The Phoenix Flyer

Corrections nominee would face woefully inadequate prison staffing; environmental protection head would face ‘power grab’

By: - February 28, 2022 4:01 pm

Ricky Dixon, nominated to lead the Florida Department of Corrections, speaks to senators about critical shortages of staff and programs. Behind him, at right, is DEP secretary nominee Shawn Hamilton. Both were recommended Monday for confirmation. Screenshot: The Florida Channel

The acting head of Florida’s beleaguered prison system advanced toward confirmation after reiterating to state senators at a hearing Monday that staffing and programming remain woefully inadequate.

The senators voted Monday to recommend Ricky Dixon for confirmation as secretary of the Florida Department of Corrections, and they voted to recommend confirmation of Shawn Hamilton as secretary of the Department of Environmental Protection.

Agriculture and Consumer Affairs Commissioner Nikki Fried has long objected to the DEP chief being confirmed in Senate proceedings without being vetted by the Florida Cabinet, of which she is a member.

Dixon, former assistant secretary, has been running the Department of Corrections since Secretary Mark Inch abruptly resigned in December following clashes last session with lawmakers who wanted to cut prison funding. Inch described the state’s prison system as one in crisis, verging on collapse.

The Senate committee on ethics and elections voted unanimously to recommend Dixon be confirmed to succeed his former boss.

As Inch had done, Dixon told senators the ailing prison system’s most urgent problem is critical staffing shortages, followed by insufficient programming to keep inmates constructively engaged. Both problems are urgent and are linked to legislative funding and policy support, Dixon said.

Sen. Randolph Bracy, an Orange County Democrat, asked Dixon how lawmakers can help the prison system reduce inmate idleness, which is considered a safety risk and a waste of the opportunity to rehabilitate inmates.

“What about more programming to combat the idleness that you speak of? I’ve always thought that that would be a good way to keep them active and engaged and moving toward rehabilitation,” Bracy said.

Dixon welcomed the question, replying, “It’s the second key element of a successful corrections system. One is, you’ve got to have the proper staffing to provide the deterrent necessary. … The No. 2 best control mechanism you have — not only to help with reentry, to better prepare those inmates for release, but to ensure smoother operations within the prison — is programs. Programs take resources, it takes funding. We’ve struggled with that over the years.”

Programming and staffing are interconnected, he cautioned.

“Without enough security staff to manage those programs, to supervise those inmates in the classroom, to handle movement of high-custody inmates, we’re underwater. Getting the staffing healthy is our first goal.”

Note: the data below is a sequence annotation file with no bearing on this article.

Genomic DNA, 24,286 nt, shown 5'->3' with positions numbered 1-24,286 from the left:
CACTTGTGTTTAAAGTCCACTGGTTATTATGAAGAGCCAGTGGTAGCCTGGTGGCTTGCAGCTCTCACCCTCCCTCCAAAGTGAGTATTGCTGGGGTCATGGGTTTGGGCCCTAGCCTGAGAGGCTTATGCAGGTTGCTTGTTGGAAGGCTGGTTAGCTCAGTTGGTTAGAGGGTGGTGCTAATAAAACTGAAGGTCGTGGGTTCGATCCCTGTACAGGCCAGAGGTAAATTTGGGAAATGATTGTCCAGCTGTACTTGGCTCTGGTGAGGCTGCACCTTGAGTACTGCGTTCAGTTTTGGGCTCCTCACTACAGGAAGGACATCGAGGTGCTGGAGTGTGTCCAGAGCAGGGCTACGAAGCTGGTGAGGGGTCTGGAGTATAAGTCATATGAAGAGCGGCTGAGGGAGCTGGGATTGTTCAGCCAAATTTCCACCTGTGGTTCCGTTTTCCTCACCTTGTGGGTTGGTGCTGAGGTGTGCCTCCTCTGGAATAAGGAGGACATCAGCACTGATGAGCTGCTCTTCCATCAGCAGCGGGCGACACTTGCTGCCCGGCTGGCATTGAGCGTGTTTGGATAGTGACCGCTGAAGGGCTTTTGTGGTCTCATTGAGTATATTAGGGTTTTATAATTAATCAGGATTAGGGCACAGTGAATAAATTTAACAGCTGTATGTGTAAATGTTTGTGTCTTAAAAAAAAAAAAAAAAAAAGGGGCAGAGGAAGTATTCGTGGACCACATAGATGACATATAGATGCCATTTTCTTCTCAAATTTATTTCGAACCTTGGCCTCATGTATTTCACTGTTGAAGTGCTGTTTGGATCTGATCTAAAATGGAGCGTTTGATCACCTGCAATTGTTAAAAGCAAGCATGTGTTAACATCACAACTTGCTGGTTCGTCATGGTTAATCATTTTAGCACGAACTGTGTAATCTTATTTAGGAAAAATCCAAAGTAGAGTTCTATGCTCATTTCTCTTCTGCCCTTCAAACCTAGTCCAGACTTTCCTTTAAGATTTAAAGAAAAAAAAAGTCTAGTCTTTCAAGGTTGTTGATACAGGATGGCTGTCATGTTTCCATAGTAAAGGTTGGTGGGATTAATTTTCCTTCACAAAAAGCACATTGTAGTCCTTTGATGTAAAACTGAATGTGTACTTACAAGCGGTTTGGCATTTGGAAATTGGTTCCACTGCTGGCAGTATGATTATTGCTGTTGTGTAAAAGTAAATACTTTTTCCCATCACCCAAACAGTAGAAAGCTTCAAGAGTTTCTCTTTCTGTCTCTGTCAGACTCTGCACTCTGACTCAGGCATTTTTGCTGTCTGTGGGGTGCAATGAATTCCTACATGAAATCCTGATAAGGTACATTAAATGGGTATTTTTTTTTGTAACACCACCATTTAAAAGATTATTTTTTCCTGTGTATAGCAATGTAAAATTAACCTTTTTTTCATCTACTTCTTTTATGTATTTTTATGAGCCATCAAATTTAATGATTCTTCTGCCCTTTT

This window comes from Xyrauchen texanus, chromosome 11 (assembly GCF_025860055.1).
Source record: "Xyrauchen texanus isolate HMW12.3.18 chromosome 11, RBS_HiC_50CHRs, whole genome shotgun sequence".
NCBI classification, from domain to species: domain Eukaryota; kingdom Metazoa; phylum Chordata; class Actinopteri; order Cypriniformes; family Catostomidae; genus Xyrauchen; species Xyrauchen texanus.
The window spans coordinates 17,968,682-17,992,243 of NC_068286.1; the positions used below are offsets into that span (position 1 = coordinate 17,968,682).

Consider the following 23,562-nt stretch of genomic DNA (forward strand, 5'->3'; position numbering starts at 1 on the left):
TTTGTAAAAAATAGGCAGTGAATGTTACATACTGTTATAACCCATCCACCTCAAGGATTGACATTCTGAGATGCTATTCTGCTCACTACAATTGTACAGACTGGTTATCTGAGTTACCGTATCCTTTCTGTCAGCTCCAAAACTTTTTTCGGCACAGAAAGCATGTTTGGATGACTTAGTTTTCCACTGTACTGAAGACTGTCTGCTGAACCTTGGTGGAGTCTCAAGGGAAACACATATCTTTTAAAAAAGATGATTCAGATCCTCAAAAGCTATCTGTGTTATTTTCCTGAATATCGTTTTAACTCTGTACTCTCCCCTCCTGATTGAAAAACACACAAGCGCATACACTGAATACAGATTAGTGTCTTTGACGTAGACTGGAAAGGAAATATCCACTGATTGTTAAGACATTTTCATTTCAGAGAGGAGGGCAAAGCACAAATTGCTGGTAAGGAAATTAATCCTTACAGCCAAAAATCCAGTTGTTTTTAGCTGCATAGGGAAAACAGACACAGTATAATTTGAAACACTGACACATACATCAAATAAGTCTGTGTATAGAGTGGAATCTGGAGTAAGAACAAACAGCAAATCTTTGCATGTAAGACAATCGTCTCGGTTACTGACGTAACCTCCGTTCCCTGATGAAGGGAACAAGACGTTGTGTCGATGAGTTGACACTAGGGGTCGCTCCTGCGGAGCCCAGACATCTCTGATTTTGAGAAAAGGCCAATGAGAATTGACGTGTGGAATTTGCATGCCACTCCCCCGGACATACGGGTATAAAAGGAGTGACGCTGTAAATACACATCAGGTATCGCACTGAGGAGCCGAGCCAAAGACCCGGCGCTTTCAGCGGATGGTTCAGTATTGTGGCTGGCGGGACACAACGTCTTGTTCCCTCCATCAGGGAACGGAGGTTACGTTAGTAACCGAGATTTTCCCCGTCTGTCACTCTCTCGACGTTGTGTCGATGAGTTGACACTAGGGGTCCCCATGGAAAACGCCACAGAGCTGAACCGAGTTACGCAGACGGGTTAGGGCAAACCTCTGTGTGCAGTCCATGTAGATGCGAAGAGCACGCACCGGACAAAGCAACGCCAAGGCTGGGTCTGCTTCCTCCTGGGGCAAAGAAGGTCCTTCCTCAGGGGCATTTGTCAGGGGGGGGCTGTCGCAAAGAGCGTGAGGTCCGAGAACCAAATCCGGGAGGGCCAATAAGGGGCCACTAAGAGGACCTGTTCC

The Senate committee voted 9-0 to recommend Dixon for confirmation.

Shawn Hamilton. Credit: Florida DEP,

Also on unanimous votes, the committee recommended Senate confirmation of Hamilton for DEP secretary, Melanie Griffin for secretary of the Department of Business and Professional Regulation, and Todd Inman for secretary of the Department of Management Services.

Despite Fried’s objections, the full Senate plans to have the final say on the appointments, which were made by Gov. Ron DeSantis.

About Hamilton, northwest Florida Republican Sen. Doug Broxson praised the nominee for prior work in the Panhandle over his 13-year tenure with DEP.

“You handled the aftermath of one of the most devastating events in the history of the Panhandle, and that was the [2010] Deepwater Horizon oil spill. … You’ve done it admirably,” Broxson said.

Agriculture Commissioner Nikki Fried speaking in the Florida Cabinet room on. Sept. 1, 2021. Credit: Danielle J. Brown

Since last fall, Fried, a Cabinet member, has objected to the nominee for DEP secretary bypassing a vote by the Cabinet. She says her objection is not about Hamilton but about the process by which he is being confirmed, which she describes as ongoing power-grabbing by the governor.

“The checks and balances in place under current law … protects against unilateral appointments by the governor of underqualified individuals, individuals not fit to serve, or nominees put forth for political purposes rather than with the best interest of the people of Florida in mind,” Fried said in a news statement last Wednesday.

“In a state where our lives and livelihoods depend upon the health of our environment, the leader of the Department of Environmental Protection must be held to the highest standards. I have continuously made clear that my qualm is not with the current nominee, but that this critical appointment be done in accordance with Florida law. … This is yet another power grab by the governor intent on consolidating power, changing laws to crack down on any potential dissent or opposing views, in a dictatorial fashion that only serves his ambitions – not the people of Florida.”

Senate Bill 1658, sponsored by DeSantis allies Aaron Bean — a Nassau-Duval Republican who is Senate president pro tempore — and Sen. Ray Rodrigues, a Lee County Republican, would change the process of confirming executive appointments by reducing the role of the Cabinet and increasing the role of the governor and the Republican-controlled Senate.

The bill has passed the Senate. Its counterpart, House Bill 1295, is near a final vote in the House.

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Laura Cassels
Laura Cassels

Laura Cassels is a reporter, former statehouse bureau chief, and former city editor. She is a classical pianist, a Florida State University graduate and proud alum of the Florida Flambeau, an independent college newspaper.